From the musician who gave us lyrics such as those from his song, Satisfy My Soul:
When I meet you around the corner (round the corner),
You make me feel like a sweepstake winner (a sweep – a sweepstake winner).
Whoa, child! Can’t you see? You must believe me!
Oh darling, darling, I’m calling, calling:
Can’t you see? Why won’t you believe me?
When analyzing the songs written by Bob Marley, one can hear his love for life, his passion for Rastafarianism and his distaste for much of the injustice that was a sign of the times then. Even in such songs as Exodus, his lyrics convey his wish to empower his fellow brothers and sisters, by way of lifting oneself up and looking within to find the answers to difficulties everyone faces.
Conversely, lyrics in present day Reggaeton and Dancehall, which advocate violence and hate, have even the fans of the music torn between loving the beat and hating the lyrics they represent.
Throughout 9 Mile and the island nation of Jamaica, music has long been an expression of the dissatisfaction with the poverty, crime and living conditions of the majority. What appears to be different today vs. when Bob Marley and the Wailers were writing and singing about the issues that plague the country is possibly perspective. While Marley clearly advocated taking responsibility for ones actions and if empowering people to stand up be heard, he never advocated violence as a vehicle to achieve this. Embracing the principles of Rastafarianism, which by nature is non-violent and peaceful, Bob Marley did all he could to spread a message of love and understanding.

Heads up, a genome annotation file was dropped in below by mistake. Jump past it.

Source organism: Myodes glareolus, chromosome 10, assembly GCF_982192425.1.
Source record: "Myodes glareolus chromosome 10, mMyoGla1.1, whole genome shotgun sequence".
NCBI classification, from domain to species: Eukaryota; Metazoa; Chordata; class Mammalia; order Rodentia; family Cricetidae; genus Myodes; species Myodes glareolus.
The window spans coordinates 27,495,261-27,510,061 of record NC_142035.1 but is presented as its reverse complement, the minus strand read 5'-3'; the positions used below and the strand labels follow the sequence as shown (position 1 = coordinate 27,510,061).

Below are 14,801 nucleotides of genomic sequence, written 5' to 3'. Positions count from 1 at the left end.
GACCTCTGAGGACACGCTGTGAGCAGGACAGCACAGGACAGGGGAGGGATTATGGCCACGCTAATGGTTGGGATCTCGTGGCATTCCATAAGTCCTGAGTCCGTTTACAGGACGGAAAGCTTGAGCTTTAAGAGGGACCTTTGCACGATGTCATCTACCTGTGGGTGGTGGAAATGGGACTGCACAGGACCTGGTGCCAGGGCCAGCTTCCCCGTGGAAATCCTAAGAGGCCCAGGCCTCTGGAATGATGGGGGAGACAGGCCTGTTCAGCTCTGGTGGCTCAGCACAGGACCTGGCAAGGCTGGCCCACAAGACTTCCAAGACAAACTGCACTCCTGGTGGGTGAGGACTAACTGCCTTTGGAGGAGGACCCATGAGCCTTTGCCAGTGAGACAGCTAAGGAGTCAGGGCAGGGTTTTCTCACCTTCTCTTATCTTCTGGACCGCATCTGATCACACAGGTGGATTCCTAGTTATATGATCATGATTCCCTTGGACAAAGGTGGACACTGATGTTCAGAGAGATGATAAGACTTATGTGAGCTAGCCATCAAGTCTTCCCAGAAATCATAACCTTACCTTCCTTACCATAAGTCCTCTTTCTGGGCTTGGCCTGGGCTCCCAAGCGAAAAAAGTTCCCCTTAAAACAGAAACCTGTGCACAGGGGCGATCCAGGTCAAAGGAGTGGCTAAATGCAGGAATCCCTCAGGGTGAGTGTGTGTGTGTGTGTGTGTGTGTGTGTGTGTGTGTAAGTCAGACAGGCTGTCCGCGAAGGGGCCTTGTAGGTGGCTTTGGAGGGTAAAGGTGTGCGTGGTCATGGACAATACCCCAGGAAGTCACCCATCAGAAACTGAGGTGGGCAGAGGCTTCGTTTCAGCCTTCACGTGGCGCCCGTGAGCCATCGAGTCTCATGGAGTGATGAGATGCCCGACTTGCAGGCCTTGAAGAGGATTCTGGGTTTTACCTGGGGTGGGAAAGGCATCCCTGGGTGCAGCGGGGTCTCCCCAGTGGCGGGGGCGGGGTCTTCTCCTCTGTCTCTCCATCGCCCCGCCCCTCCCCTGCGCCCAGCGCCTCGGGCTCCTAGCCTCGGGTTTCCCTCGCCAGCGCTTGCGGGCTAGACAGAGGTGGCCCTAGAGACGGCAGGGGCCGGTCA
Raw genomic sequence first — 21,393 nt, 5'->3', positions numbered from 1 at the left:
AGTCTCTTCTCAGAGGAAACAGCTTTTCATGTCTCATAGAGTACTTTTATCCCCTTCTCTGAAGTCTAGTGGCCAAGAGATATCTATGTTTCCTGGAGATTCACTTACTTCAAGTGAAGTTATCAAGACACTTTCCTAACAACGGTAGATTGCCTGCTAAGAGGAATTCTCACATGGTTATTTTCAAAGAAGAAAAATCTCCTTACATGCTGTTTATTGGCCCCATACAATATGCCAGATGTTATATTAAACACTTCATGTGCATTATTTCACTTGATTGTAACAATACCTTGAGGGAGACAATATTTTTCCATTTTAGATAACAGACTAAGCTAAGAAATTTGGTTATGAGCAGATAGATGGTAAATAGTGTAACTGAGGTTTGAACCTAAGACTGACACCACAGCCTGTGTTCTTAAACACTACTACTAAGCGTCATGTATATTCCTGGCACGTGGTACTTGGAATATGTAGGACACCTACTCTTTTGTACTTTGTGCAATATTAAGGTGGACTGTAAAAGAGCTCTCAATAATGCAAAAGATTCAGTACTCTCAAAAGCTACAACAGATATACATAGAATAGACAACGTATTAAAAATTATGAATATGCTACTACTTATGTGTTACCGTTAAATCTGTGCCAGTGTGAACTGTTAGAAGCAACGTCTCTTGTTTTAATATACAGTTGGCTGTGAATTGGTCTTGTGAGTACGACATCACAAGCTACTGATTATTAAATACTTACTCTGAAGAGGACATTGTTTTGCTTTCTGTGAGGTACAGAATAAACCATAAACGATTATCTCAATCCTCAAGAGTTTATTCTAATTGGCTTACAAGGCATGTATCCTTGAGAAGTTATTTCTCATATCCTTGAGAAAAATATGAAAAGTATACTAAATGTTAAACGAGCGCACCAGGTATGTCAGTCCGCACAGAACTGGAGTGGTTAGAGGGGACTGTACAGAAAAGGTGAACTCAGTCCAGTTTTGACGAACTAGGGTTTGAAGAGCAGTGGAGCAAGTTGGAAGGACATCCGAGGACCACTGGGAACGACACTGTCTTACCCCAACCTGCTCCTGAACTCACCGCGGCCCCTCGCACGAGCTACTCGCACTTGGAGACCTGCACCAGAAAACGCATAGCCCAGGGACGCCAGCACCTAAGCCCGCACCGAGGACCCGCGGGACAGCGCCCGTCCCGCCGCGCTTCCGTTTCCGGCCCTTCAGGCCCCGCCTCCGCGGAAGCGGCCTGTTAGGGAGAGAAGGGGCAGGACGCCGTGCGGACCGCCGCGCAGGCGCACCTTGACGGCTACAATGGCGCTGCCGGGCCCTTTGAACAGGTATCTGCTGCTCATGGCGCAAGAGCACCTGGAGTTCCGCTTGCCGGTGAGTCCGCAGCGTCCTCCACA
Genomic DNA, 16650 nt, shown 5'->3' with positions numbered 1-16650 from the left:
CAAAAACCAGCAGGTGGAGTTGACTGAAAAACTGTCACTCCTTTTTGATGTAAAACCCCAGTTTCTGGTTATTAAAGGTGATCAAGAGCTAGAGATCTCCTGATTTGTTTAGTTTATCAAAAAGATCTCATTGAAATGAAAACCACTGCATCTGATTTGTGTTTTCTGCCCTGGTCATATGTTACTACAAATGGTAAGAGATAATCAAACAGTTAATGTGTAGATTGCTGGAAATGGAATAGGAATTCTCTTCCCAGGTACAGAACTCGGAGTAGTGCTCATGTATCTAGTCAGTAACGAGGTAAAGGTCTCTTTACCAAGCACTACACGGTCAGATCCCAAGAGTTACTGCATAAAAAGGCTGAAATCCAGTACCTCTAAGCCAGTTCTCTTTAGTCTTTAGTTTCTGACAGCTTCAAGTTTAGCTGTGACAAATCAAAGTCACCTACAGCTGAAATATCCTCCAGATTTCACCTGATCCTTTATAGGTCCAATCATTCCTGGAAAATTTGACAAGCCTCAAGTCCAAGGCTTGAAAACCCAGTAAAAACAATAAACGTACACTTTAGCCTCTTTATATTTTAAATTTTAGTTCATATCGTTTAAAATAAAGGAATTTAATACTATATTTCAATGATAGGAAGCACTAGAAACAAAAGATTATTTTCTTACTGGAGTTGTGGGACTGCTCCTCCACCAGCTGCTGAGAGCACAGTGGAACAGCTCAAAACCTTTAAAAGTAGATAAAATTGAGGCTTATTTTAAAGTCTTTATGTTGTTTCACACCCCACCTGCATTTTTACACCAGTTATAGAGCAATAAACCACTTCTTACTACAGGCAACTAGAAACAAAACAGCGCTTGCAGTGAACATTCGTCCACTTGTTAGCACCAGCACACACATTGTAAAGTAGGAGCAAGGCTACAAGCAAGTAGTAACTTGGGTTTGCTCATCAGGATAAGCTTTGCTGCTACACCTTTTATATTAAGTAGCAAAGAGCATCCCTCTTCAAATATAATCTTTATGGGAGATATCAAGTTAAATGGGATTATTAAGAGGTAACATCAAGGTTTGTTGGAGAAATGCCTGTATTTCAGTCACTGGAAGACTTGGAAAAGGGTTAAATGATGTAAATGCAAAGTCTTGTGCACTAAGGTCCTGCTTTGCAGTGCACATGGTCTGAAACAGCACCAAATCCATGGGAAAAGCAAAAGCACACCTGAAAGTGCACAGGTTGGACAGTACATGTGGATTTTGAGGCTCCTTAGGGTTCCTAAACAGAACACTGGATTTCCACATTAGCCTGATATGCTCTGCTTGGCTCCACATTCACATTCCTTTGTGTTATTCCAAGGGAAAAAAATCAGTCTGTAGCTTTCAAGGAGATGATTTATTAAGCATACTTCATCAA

Itâ€™s difficult to imagine that the man, who is ultimately responsible for putting Reggae on the International map, would be very happy to hear the lyrics of the popular Jamaican genres of today.
At the moment, it would seem as though both Reggaeton and Dancehall are not going anywhere anytime soon. While some love the music for its ability to get fans on the dance floor, others appear to be inspired by the message of hate and taking matters into your own hands.
As with all fads, one can only hope that as the expression goes, this too shall pass.